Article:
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  23. We made it through the worst of the winter safely. Up here we only need to worry about what nature throws at us, such as extreme cold, ice and so on. But we're tough cookies up here.

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  24. Great points! We shared some similar information (especially about ice melts) in a post awhile back. We've taken to using wipes to really make sure their paws are kept clean. I've also been using paw wax if we are outside for a bit longer to keep them protected.

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  25. Crikey! I had no idea they put special stuuff on the pavements, here's me thinking its just grit and salt :-( Wow. Thanks for this.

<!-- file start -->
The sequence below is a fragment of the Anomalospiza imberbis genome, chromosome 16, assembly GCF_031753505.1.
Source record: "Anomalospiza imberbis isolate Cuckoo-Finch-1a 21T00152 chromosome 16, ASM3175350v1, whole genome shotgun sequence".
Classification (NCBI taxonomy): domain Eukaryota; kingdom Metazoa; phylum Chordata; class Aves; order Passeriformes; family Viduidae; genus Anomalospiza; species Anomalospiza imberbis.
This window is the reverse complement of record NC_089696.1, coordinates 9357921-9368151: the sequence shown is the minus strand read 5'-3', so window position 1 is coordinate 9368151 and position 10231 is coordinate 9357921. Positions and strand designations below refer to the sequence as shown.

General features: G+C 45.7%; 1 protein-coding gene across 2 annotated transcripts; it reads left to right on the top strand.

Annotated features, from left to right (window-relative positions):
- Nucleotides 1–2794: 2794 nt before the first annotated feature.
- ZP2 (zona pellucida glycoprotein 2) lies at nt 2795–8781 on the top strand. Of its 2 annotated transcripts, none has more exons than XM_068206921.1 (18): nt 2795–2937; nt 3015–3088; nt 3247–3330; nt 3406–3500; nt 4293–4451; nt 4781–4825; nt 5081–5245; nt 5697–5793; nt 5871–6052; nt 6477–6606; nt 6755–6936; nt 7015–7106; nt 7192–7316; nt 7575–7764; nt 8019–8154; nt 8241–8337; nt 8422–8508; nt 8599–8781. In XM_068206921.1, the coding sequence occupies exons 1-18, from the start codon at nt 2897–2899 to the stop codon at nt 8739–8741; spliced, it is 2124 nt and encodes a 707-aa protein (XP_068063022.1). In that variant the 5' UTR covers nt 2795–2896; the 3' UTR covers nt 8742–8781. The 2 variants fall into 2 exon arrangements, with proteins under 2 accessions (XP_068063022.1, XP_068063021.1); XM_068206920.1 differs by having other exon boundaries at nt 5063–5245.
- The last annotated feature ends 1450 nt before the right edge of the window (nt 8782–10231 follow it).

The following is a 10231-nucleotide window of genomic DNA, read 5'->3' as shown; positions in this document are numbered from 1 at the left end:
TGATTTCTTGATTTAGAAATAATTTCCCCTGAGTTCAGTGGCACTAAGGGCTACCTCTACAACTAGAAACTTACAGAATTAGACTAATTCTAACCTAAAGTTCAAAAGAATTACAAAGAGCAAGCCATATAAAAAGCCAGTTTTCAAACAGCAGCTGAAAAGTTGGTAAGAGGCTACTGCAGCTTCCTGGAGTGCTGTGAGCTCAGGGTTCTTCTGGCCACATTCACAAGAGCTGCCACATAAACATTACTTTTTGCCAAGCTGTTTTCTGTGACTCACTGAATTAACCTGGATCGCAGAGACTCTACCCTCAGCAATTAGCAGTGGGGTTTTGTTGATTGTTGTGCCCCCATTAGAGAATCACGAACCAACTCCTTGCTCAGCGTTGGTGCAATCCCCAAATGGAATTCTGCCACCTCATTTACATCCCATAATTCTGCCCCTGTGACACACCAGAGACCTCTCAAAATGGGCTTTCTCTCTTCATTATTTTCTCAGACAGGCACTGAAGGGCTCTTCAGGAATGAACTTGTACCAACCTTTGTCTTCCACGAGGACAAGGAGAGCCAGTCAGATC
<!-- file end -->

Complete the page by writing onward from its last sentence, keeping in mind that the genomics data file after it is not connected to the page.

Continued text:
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  26. There are some really scary dangers out there for our pets and children. I find it really scary that some of these things are so prevalent. Great tips and ideas.

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  27. Excellent tips. I did not think about the dangers of the salt and ice-melt products until recently. I knew they could cut feet but it did not occur to me that dogs could lick their paws and get poisoned. Kilo hates boots or anyone touching his feet so applying wax and even washing them is a challenge but I do walk him over wipes after walks and have not had an issue so far.

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  28. Winter can be so tough on pets! Indoor kitties don't face nearly as many of the dangers as dogs and outdoor cats do. Those ice melts can be sneaky! You can track them indoors on your shoes and they can cause problems if your dog or cat decides to make a teat of them. My cats love to cuddle with my shoes!
    -Purrs from your friends at www.PlayfulKitty.net